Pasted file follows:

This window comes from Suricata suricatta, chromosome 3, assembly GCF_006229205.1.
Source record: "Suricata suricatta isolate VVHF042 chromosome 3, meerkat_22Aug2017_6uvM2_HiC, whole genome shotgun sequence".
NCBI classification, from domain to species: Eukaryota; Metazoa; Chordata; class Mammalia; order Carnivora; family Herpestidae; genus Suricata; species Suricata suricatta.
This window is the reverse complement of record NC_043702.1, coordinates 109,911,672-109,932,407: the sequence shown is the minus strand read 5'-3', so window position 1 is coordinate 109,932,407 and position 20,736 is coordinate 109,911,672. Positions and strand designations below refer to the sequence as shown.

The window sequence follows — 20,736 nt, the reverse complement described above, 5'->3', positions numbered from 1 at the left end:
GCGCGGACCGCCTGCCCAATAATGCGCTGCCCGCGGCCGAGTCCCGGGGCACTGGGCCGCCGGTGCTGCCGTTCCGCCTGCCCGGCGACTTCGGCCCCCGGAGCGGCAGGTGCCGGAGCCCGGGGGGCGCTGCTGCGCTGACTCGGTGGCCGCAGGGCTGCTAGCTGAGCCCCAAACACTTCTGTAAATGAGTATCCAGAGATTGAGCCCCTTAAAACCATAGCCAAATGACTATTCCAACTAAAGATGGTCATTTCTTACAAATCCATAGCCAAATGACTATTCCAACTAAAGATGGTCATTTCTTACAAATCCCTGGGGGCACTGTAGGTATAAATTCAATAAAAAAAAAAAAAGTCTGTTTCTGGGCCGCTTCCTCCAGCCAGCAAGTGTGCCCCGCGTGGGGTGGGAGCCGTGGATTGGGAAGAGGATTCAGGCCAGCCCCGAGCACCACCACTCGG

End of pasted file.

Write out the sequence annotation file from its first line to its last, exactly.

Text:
This window comes from Suricata suricatta, chromosome 3, assembly GCF_006229205.1.
Source record: "Suricata suricatta isolate VVHF042 chromosome 3, meerkat_22Aug2017_6uvM2_HiC, whole genome shotgun sequence".
NCBI classification, from domain to species: Eukaryota; Metazoa; Chordata; class Mammalia; order Carnivora; family Herpestidae; genus Suricata; species Suricata suricatta.
This window is the reverse complement of record NC_043702.1, coordinates 109,911,672-109,932,407: the sequence shown is the minus strand read 5'-3', so window position 1 is coordinate 109,932,407 and position 20,736 is coordinate 109,911,672. Positions and strand designations below refer to the sequence as shown.

The window sequence follows — 20,736 nt, the reverse complement described above, 5'->3', positions numbered from 1 at the left end:
GCGCGGACCGCCTGCCCAATAATGCGCTGCCCGCGGCCGAGTCCCGGGGCACTGGGCCGCCGGTGCTGCCGTTCCGCCTGCCCGGCGACTTCGGCCCCCGGAGCGGCAGGTGCCGGAGCCCGGGGGGCGCTGCTGCGCTGACTCGGTGGCCGCAGGGCTGCTAGCTGAGCCCCAAACACTTCTGTAAATGAGTATCCAGAGATTGAGCCCCTTAAAACCATAGCCAAATGACTATTCCAACTAAAGATGGTCATTTCTTACAAATCCATAGCCAAATGACTATTCCAACTAAAGATGGTCATTTCTTACAAATCCCTGGGGGCACTGTAGGTATAAATTCAATAAAAAAAAAAAAAGTCTGTTTCTGGGCCGCTTCCTCCAGCCAGCAAGTGTGCCCCGCGTGGGGTGGGAGCCGTGGATTGGGAAGAGGATTCAGGCCAGCCCCGAGCACCACCACTCGG